Ticos Are Naturally FriendIy
Generally Latins are friendly, but in Costa Rica you'll find that the friendliness overflows. Most Costa Ricans are always ready to help and they'll go out of their way to assist you provided you're not too reserved or grouchy. Ask for an address or how to get somewhere and they'll very likely tell you how to get there even though they're not sure. Ticos don't like to say no and most of the times they'll say yes to many requests for which you might expect a no for an answer. It's no secret that they act with great suaveness and don't cut off a person's head, preferring simply to lower the floor under him with gentleness. That's especially seen in government and private offices as well as in politics.
An example of this occurred in November 1868 during the government of President Castro Madriz. It was always a custom for the president, his cabinet members, the top military echelon and the troop to attend 8 o'clock Sunday Mass (Misa de Tropa) in San José's cathedral. As was the custom, after mass the president would stand at the atrium with top hat in hand and say a few words to the public standing below. Then he would receive many compliments. In this case, when Castro Madriz returned home a few hours later, he was told that he no longer was president. The same general, who had been among those that had praised his words at church, had deposed him by taking over the military barracks without firing a shot.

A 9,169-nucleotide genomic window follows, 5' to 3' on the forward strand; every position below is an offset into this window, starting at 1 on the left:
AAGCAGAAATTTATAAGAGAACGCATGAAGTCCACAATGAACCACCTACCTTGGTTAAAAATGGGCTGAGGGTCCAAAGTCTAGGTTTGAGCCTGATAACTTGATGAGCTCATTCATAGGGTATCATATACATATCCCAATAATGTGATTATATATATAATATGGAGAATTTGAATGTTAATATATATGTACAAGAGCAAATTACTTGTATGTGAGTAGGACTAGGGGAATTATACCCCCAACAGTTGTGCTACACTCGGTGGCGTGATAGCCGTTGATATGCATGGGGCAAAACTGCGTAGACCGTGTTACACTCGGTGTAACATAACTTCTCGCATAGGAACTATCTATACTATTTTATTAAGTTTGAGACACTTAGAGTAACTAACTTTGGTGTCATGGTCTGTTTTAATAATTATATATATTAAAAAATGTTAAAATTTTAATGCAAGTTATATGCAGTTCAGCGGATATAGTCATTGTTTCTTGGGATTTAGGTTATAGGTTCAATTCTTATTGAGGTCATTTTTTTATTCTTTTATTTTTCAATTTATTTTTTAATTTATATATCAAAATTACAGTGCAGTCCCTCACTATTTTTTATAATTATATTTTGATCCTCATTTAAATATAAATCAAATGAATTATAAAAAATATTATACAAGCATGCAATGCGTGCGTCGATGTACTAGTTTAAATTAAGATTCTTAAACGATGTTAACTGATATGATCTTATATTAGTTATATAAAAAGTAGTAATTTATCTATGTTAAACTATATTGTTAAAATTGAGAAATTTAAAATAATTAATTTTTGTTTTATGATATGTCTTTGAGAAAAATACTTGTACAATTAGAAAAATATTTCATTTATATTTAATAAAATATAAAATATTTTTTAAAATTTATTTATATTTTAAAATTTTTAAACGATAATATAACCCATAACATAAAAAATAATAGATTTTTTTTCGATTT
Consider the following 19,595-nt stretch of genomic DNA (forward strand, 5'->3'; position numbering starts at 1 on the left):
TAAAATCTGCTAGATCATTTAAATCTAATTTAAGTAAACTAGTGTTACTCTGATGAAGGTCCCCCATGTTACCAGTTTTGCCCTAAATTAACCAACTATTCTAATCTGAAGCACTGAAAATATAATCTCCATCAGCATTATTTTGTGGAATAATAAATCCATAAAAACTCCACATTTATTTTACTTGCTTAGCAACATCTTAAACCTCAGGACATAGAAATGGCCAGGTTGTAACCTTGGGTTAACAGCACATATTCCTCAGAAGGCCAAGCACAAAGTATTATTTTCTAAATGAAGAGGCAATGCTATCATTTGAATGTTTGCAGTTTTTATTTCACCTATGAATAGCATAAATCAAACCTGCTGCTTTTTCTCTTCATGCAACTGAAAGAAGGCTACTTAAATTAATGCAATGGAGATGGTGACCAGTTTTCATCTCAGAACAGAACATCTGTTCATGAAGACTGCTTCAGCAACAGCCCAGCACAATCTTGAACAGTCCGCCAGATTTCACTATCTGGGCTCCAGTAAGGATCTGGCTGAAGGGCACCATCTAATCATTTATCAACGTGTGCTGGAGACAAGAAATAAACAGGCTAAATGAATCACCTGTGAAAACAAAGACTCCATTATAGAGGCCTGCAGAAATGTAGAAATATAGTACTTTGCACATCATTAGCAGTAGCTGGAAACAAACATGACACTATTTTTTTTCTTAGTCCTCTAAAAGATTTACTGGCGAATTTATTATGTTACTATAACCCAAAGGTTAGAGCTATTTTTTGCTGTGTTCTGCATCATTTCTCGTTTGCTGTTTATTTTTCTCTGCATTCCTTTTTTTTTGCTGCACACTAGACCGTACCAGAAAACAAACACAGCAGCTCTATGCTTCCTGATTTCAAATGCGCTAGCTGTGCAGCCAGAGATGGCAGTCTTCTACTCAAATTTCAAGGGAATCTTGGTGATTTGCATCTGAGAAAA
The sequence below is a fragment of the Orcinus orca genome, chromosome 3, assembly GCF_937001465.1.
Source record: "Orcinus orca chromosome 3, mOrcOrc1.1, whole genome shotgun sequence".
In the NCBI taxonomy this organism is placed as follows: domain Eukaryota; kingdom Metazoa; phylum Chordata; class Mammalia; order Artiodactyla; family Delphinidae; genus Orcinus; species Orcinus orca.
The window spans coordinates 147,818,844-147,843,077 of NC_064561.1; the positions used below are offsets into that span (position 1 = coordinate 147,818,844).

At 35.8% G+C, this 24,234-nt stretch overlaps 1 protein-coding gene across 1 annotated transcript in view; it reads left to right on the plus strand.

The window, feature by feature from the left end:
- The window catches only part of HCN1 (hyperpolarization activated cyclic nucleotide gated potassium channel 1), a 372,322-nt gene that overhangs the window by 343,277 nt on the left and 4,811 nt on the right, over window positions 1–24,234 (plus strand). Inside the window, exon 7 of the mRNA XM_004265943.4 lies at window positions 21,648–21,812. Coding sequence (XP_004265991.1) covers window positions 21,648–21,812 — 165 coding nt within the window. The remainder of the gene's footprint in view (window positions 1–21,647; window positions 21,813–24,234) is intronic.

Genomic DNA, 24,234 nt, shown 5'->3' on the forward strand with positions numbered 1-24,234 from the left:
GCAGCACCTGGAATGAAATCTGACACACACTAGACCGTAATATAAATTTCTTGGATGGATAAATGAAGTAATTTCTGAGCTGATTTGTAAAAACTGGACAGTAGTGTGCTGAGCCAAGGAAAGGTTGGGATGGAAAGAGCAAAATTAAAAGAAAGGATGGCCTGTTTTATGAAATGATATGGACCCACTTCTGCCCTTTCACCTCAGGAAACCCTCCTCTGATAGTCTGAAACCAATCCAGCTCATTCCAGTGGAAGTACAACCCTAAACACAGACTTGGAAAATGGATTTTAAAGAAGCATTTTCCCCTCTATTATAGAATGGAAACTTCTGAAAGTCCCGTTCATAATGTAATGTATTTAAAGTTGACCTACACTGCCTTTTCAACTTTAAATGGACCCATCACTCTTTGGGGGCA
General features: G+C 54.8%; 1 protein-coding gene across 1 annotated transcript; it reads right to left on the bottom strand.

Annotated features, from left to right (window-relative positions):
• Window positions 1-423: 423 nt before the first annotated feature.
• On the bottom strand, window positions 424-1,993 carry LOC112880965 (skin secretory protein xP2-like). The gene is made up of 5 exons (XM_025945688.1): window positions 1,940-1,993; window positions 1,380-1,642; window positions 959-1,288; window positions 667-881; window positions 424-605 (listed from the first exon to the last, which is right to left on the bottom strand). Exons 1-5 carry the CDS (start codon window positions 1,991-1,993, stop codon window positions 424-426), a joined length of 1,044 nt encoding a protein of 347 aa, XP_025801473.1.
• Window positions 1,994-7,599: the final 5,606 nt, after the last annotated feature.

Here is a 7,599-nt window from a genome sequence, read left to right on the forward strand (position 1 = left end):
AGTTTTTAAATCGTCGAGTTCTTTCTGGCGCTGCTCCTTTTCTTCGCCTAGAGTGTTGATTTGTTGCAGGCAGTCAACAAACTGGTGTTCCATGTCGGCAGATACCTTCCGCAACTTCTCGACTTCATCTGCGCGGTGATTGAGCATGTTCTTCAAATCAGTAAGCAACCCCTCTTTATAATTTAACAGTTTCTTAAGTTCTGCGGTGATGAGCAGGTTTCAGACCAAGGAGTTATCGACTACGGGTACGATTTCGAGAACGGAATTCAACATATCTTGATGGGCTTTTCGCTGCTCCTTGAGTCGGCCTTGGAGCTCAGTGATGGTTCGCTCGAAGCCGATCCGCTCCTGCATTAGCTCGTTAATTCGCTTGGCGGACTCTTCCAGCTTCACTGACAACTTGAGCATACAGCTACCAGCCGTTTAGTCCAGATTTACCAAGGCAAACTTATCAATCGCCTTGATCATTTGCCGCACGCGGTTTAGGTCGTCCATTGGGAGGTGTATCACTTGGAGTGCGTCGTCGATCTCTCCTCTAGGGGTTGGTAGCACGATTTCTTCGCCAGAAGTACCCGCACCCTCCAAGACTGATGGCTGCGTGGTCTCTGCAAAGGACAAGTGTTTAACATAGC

Lowering the floor, however, should not indicate that Ticos are untrustworthy. It's generally a gentle act. No insults are involved and the door for reconciliation is usually left open. Costa Ricans like to settle disputes amicably a la Tica (the Tico way). Ex-president Ricardo Jiménez again showed his sense of psychological practicality when he stated that "enemies should not be treated too harshly as they might become future friends and allies, while friends, should be treated with caution as they might become future enemies." Good at creating some expressions, which in time became popular, Jiménez came up with one which recognized the power and influence of women over men when he remarked that 'two tits pull harder than 100 oxcarts'.